Suppose you downloaded a PowerPoint or a PDF file from slideshare. You liked it so much that you wanted to print it out. But, alas, it was 50 pages long.
This tutorial introduces the command-line tools to
n-up a PPT or PDF file, i.e., batch multiple pages of the input file onto a single page on the output file. The output file is of the PDF format.
To 2-up a file, you place 2 original pages on a single output page. Similarly, to 4-up a file, 4 original pages on a single output page. By n-upping a file, you drastically reduce the number of pages for printing.
Convert to PDF
If the original file is a PowerPoint file (PPT, PPTX, PPS, PPSX), you need to first convert it to PDF. The tool I use is
unoconv on Debian,
$ sudo apt-get install unoconv
$ unoconv -f pdf input.ppt
Now that you have a PDF file, use the
pdfnup program to n-up the file.
$ sudo apt-get install pdfjam
Behind the scene,
pdfnup uses the TeX typesetting system to do the n-up conversion. So, you need to first install some LaTeX-related packages.
$ sudo apt-get install texlive-latex-base texlive-latex-recommended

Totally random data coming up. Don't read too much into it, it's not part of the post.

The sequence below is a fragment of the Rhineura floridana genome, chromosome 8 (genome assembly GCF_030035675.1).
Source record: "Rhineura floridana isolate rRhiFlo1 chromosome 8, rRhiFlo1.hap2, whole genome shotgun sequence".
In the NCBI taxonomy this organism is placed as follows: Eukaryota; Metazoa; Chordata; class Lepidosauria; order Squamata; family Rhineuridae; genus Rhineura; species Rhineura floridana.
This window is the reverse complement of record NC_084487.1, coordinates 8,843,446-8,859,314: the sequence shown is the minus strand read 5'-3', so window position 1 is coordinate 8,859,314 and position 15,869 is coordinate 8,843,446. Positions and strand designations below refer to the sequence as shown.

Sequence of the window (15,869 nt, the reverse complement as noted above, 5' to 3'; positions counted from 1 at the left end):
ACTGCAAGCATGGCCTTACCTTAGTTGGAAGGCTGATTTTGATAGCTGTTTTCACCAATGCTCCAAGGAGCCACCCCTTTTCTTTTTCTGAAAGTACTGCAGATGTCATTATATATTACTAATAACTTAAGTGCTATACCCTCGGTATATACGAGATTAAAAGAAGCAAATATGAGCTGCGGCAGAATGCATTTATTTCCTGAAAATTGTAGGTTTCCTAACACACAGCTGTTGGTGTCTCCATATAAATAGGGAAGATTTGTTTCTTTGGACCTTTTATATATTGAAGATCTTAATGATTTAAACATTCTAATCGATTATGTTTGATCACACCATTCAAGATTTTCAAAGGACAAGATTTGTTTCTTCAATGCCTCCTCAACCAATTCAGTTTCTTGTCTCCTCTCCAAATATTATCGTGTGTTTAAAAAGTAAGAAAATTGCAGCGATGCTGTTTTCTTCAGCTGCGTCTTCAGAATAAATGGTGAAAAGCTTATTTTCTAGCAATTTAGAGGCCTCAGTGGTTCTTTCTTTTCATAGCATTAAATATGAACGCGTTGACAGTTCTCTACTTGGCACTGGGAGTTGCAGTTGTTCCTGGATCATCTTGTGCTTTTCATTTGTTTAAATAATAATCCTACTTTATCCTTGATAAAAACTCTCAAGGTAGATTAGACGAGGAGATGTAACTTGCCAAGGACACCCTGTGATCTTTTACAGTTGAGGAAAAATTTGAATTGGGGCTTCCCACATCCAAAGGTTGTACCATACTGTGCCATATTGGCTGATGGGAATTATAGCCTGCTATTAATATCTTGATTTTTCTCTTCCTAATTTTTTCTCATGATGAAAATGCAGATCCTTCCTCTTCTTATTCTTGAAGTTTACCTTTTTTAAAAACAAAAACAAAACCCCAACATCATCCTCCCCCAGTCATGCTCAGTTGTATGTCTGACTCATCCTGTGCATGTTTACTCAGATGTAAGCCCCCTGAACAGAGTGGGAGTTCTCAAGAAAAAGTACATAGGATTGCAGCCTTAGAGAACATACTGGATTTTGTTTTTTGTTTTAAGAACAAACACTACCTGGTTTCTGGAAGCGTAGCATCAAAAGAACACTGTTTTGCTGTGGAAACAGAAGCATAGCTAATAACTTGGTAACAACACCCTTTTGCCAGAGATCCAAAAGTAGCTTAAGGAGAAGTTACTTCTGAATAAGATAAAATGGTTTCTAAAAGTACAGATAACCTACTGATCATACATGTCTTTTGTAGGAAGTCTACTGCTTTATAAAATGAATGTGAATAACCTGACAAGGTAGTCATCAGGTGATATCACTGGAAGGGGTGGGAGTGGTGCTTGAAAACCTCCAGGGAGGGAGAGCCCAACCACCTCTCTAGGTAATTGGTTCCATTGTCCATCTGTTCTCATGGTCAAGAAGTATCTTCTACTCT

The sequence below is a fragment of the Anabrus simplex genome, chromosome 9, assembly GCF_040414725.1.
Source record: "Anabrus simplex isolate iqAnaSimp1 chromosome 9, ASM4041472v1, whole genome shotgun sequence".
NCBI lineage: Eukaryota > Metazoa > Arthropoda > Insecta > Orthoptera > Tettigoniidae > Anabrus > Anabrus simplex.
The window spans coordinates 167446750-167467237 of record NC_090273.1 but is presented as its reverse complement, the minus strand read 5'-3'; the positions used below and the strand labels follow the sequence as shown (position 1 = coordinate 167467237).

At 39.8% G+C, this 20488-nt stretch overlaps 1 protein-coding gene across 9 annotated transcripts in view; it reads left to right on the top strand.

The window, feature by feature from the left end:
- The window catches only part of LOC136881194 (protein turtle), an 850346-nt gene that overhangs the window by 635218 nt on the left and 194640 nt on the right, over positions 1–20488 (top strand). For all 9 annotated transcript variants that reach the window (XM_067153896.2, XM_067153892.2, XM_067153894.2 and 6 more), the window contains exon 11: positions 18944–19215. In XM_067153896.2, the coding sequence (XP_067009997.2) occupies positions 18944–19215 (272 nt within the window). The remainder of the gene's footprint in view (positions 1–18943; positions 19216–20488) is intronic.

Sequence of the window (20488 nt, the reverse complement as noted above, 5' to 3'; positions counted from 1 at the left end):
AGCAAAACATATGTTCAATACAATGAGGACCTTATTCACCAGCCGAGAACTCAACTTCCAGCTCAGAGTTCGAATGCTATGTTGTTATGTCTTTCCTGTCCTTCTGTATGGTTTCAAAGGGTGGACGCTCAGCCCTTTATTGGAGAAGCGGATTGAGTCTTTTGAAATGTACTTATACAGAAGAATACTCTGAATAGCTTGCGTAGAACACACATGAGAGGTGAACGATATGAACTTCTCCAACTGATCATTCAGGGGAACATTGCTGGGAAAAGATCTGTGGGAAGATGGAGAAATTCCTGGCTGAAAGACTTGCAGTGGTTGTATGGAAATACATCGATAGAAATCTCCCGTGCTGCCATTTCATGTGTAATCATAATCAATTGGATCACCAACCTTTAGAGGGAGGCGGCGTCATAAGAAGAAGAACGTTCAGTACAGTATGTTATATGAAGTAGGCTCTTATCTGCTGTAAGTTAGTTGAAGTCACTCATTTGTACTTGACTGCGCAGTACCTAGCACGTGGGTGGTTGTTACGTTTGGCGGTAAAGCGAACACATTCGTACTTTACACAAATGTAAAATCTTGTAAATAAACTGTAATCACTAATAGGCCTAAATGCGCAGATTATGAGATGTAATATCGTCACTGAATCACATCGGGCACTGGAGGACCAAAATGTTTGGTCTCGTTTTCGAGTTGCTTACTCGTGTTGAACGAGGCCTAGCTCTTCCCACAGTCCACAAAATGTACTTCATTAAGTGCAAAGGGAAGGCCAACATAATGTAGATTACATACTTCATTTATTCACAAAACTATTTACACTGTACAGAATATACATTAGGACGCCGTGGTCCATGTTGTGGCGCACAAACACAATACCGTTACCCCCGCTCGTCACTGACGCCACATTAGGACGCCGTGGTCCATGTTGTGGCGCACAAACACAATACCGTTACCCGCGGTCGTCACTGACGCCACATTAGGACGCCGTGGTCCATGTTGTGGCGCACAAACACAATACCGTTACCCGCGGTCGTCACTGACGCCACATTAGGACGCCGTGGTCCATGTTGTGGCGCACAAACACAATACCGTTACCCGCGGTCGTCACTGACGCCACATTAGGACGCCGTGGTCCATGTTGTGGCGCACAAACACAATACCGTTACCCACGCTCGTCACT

Now, you are ready to execute the following command to n-up
$ pdfnup --nup 2x3 --paper letter --frame true --no-landscape input.pdf
--nup 2x3: 2x3 means 2 columns and 3 rows. This houses a total of 6 input pages on each output page.
--paper letter: The default paper size is A4. For North Americans, specify
--paper letterfor the US letter size.
--frame: By default, the subpages on the output page are not framed, i.e., there are no borders around each subpage. To specify that a frame should be drawn around each subpage, specify
--no-landscape: The default page orientation is
landscape. If you want the
The output PDF filename for the above example is
input-nup.pdf. The output filename is constructed by appending the default suffix
-nupto the input filename.
The above method is not the only way to n-up a PDF file. Below is an alternative method that involves first converting the PDF file to PostScript format, then doing the n-up, and finally converting it back to PDF.
$ pdf2ps input.pdf input.ps
$ psnup -2 input.ps output.ps
$ ps2pdf output.ps output.pdf
You can choose either method to do the n-up conversion. I generally avoid the PostScript method because it involves an extra conversion step. Regardless of which method you choose, the environment will thank you for using less paper.